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Yoga Exercises for Impingement Shoulder & Rotator Cuff

author image Lorraine Shea
Lorraine Shea writes about yoga, fitness, nutrition, healing, philosophy, art, decorating and travel for magazines and websites including Fit Yoga, Pilates Style and Country Accents. She teaches Anusara-style yoga and specializes in breath technique, active relaxation and therapeutics. She has a B.A. in English from New York University.
Yoga Exercises for Impingement Shoulder & Rotator Cuff
Yoga Exercises for Impingement Shoulder & Rotator Cuff

Shoulder impingement happens when lifting your arm overhead causes your shoulder blades to rub against the muscles of your rotary cuff. These four muscles — the supraspinatus, infraspinatus, teres minor and subscapularis — control the ability to rotate your arms and lift them overhead. In fact, shoulder impingement is generally caused by repetitive use of your arms overhead in activities such as swimming, tennis, pitching, painting, carpentry and even yoga.

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To increase your range of motion and rebuild your strength, try some modified yoga poses.


If you are experiencing severe shoulder pain, check with your health practitioner before doing any exercises.


By increasing your mindfulness of how you use your muscles, yoga alignment principles can help ease shoulder pain. Lift your arms straight out in front of you and turn your palms toward each other. Pull your belly in and lengthen the sides of your body. Externally rotate your upper arms and notice how your shoulders relax down your back. Gently release your arms to your sides. Maintain this alignment for your yoga poses and all other activities.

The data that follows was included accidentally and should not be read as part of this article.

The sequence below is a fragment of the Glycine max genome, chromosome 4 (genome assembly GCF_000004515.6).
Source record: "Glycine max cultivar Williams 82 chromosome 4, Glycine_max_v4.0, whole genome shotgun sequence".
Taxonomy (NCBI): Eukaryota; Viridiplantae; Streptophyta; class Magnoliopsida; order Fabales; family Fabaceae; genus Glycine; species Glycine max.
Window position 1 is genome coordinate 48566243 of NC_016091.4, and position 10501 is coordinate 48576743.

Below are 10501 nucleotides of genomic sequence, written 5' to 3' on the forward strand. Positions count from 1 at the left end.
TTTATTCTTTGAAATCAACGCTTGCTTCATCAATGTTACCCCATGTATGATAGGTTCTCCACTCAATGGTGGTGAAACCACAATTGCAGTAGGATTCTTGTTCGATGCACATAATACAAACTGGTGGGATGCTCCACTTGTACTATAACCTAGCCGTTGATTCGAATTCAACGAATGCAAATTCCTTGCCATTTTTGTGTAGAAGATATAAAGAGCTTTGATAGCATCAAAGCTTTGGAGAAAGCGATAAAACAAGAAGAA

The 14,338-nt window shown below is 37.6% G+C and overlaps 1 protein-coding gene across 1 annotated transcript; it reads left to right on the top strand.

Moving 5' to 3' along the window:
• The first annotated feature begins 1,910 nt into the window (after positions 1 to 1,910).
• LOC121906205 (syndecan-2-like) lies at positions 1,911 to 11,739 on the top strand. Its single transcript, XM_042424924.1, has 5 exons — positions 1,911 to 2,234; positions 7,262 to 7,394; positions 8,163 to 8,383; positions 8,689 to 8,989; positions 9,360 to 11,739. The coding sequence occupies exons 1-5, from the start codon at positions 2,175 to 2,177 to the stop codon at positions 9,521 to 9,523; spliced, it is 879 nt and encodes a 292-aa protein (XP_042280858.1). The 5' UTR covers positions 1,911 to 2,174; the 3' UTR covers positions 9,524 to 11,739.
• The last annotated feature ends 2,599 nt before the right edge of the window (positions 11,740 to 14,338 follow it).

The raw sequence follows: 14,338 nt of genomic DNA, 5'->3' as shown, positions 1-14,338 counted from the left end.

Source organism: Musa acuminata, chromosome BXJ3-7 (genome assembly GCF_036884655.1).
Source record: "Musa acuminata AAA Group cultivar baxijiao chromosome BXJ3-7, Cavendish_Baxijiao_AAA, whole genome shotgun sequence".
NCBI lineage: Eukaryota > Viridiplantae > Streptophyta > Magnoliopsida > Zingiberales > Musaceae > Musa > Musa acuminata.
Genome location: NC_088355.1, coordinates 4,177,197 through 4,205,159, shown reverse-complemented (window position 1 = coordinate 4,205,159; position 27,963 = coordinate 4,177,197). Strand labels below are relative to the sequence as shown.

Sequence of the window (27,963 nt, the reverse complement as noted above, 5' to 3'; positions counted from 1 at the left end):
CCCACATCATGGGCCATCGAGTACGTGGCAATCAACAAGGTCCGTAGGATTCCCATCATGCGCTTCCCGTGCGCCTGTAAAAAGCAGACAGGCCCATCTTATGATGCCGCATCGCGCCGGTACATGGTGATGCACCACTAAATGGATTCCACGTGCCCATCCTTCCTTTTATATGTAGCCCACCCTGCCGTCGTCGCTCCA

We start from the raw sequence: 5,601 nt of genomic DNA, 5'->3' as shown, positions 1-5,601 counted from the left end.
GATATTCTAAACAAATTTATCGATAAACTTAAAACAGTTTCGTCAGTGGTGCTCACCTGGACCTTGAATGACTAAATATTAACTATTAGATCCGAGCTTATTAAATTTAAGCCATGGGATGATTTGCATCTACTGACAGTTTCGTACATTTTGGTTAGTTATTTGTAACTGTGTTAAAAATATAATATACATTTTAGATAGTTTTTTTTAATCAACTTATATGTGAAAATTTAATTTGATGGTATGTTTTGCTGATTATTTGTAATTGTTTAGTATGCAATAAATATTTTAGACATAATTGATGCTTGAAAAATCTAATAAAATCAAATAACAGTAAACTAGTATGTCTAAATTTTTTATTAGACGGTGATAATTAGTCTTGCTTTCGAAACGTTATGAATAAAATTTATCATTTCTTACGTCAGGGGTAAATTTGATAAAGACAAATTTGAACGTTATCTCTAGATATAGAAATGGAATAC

Half Downward-facing Dog

To strengthen your rotator cuff muscles, do half downward-facing dog, a modified pose at the wall. Place your palms flat on the wall at shoulder height, and walk your feet back directly under your hips as you bend forward with your head between your arms and your spine parallel to the floor. Keeping both hands firmly pressed into the wall, turn your arms inward and bend your elbows slightly. Then turn your upper arms outward so the heads of your arm bones engage in your shoulder sockets.


Cat/cow gently helps you acclimate to weight-bearing. On your hands and knees, make sure your hands are directly below your shoulders and tuck your toes under. Exhale as you curve your back upward and look back to your legs for cat pose, and inhale as you lift your head and seat and look forward for cow pose.

Downward-facing Dog

Because you extend your arms overhead during downward-facing dog, practice this pose cautiously as your healing progresses. Start with just the arms stretched out while you remain on our knees and gradually work your way into the pose as your shoulder improves. From hands and knees, exhale and slowly straighten your knees as you lift your seat upward so you’re in an upside-down "V" shape. Yoga teacher B.J. Sadtler of Glen Ellyn, Illinois, suggests keeping your elbows slightly bent to maintain external rotation.

Plank Pose

To avoid further injury, strengthen your core and upper body muscles with plank pose. From downward-facing dog, inhale as you bring your shoulders forward directly over your hands. Keeping your abdominal muscles engaged and your upper arms externally rotated, hold for a few breaths. Exhale back to downward-facing dog. Repeat four times.

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